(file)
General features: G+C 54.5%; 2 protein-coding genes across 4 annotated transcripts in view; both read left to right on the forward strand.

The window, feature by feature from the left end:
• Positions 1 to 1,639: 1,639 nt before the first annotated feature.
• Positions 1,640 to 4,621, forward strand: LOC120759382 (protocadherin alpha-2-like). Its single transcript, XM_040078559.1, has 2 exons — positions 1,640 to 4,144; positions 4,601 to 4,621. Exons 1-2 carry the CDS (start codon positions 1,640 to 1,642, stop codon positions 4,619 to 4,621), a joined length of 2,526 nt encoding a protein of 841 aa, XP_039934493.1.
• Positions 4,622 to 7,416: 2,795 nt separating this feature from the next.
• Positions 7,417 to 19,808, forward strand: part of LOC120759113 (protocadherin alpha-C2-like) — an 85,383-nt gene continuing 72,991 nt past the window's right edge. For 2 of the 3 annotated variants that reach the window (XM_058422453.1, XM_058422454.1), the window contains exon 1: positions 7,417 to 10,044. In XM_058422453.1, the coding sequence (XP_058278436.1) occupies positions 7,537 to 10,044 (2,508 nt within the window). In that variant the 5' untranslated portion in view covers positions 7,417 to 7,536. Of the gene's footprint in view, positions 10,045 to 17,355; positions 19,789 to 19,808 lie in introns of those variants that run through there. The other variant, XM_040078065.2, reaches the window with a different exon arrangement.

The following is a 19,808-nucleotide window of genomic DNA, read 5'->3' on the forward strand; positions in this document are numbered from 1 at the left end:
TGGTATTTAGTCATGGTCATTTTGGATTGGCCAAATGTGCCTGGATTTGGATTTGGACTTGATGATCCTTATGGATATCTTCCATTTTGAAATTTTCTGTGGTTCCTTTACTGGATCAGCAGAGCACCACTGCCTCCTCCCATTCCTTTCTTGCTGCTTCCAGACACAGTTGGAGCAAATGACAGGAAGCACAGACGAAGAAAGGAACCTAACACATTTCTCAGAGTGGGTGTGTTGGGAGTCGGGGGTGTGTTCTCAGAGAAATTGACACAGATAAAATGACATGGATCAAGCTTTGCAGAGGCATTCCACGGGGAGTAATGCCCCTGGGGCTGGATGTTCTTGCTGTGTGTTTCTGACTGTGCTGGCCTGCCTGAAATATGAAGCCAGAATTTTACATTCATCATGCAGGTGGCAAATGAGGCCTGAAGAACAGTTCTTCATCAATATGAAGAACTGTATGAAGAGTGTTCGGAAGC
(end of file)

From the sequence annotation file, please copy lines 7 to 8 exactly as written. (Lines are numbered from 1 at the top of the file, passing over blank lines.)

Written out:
The following is a 19,808-nucleotide window of genomic DNA, read 5'->3' on the forward strand; positions in this document are numbered from 1 at the left end:
TGGTATTTAGTCATGGTCATTTTGGATTGGCCAAATGTGCCTGGATTTGGATTTGGACTTGATGATCCTTATGGATATCTTCCATTTTGAAATTTTCTGTGGTTCCTTTACTGGATCAGCAGAGCACCACTGCCTCCTCCCATTCCTTTCTTGCTGCTTCCAGACACAGTTGGAGCAAATGACAGGAAGCACAGACGAAGAAAGGAACCTAACACATTTCTCAGAGTGGGTGTGTTGGGAGTCGGGGGTGTGTTCTCAGAGAAATTGACACAGATAAAATGACATGGATCAAGCTTTGCAGAGGCATTCCACGGGGAGTAATGCCCCTGGGGCTGGATGTTCTTGCTGTGTGTTTCTGACTGTGCTGGCCTGCCTGAAATATGAAGCCAGAATTTTACATTCATCATGCAGGTGGCAAATGAGGCCTGAAGAACAGTTCTTCATCAATATGAAGAACTGTATGAAGAGTGTTCGGAAGC